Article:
Body Language and Gestures

Learning Outcomes

  • Discuss strategies to effectively use body language and gestures to emphasize your message
A man giving a speech raises both his hands to be level with his neck while speaking.

One of the essential rules, and success factors, for public speaking is authenticity. This is as true for your non-verbal language as it is of the words you say and the ideas you express. Body language and gestures are a form of expression and can be either meaningful or distracting.

Toastmasters International, the global non-profit dedicated to teaching public speaking skills, believes that “gestures are probably the most evocative form of nonverbal communication a speaker can employ.”[1] In their Gestures: Your Body Speaks publication, they identify the following seven benefits of incorporating gestures into your speech:[2]

  1. Clarify and support your words
  2. Dramatize your ideas
  3. Lend emphasis and vitality to the spoken word
  4. Help dissipate nervous tension
  5. Function as visual aids
  6. Stimulate audience participation
  7. Are highly visible


Note:The improper use of gestures can have just as powerful an effect but will likely be detrimental. To avoid this, record yourself presenting and make sure your gestures are consistent with your words. When the two are telling different stories, you create confusion and lose credibility and rapport with the audience.

Body language—how you dress as well as your mannerisms—is another powerful communication element. For perspective on this point, and a powerful speaking and life hack, watch social psychologist Amy Cuddy’s “Your Body Language May Shape Who You Are” TED Talk. The core idea is that we make judgments based on body language, and those judgments can predict meaningful life outcomes. In one example cited, social scientist Alex Todorov found that one-second judgments of political candidates’ faces predict 70 percent of U.S. Senate and gubernatorial race outcomes. What is perhaps more important, however, is that our body language reflects how we judge, think, and feel about ourselves. The key takeaway from this is that our bodies change our minds. That is, we can change  not only how we are perceived but how we perceive ourselves by managing our body language. As a speaker, you must be conscious of, and cultivate, the presence you bring to your speech.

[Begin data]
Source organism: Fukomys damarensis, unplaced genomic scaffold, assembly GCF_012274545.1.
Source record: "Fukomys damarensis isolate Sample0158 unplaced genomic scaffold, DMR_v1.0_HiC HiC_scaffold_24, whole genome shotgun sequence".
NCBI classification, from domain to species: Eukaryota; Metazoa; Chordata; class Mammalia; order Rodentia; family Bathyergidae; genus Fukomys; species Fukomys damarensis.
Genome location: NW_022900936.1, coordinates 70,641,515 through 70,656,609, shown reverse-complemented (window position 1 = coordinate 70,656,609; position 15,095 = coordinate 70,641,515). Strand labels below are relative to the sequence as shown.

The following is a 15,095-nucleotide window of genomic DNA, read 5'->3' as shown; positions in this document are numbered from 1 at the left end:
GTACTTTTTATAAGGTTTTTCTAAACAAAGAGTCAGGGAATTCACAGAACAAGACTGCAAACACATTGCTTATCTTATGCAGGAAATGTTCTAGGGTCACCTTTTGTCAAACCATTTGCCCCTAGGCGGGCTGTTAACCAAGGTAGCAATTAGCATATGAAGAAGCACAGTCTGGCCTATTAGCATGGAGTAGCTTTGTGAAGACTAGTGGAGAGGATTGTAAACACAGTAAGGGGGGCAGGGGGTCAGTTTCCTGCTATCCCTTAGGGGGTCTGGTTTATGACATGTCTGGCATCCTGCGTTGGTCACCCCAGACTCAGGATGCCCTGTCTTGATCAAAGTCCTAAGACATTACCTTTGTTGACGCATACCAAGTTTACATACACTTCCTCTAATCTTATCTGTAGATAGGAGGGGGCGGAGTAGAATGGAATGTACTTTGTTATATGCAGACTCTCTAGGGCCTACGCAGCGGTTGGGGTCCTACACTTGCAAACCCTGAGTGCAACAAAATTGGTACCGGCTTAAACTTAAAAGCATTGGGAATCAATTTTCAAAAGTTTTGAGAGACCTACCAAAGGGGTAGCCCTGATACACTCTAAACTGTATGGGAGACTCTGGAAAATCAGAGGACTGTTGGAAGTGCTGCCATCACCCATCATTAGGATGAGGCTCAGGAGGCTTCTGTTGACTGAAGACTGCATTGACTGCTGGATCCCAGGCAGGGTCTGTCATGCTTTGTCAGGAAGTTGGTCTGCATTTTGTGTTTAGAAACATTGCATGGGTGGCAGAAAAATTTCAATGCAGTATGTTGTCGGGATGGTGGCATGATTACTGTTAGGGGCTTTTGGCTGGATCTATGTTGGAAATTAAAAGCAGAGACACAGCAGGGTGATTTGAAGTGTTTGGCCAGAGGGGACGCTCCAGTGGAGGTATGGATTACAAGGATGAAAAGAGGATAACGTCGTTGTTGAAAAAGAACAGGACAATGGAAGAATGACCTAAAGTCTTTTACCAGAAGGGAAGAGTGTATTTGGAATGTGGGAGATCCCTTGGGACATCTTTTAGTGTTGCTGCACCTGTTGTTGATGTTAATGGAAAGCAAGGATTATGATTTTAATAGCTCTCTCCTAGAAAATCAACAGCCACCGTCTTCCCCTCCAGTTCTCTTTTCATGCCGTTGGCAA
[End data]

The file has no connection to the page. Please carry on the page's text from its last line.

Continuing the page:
To quote Toastmasters International, “When you present a speech, you send two kinds of messages to your audience. While your voice is transmitting a verbal message, a vast amount of information is being visually conveyed by your appearance, your manner, and your physical behavior.”[3]

Your use of gestures and body movement should reflect not only your personal communication style but should also match the audience and the environment. A good practice is to “preview” the attendees or venue by sitting in on a prior event, watching a video, or scanning the event’s social feeds. This will give you a sense for audience dynamics and the size of the room. Certainly ask the event organizers in advance about the setup of the room in which you will speak. Consider adjusting your gestures to fit the audience, room size, and acoustics. For example, you may may want to tone down your gestures in a smaller space and put more emphasis on vocal rather than physical delivery. This doesn’t mean that you should put your personality on “mute” if you’re a naturally ebullient or expressive person. The key is to manage your mannerisms so they don’t overpower either your audience or your words. If the room is a large auditorium filled with enthusiastic fans, you may want to increase your physical presence with gestures to better “fill” the space. Rehearse new elements so they become fluid and reinforce rather than detract from your message. Remember that gestures and body language are most effective when they’re used as “visual punctuation.”

Practice Question

  1. Toastmasters International. Gestures: Your Body Speaks, p. 82011. Web. 26 Jun 2018.
  2. Ibid.
  3. Ibid.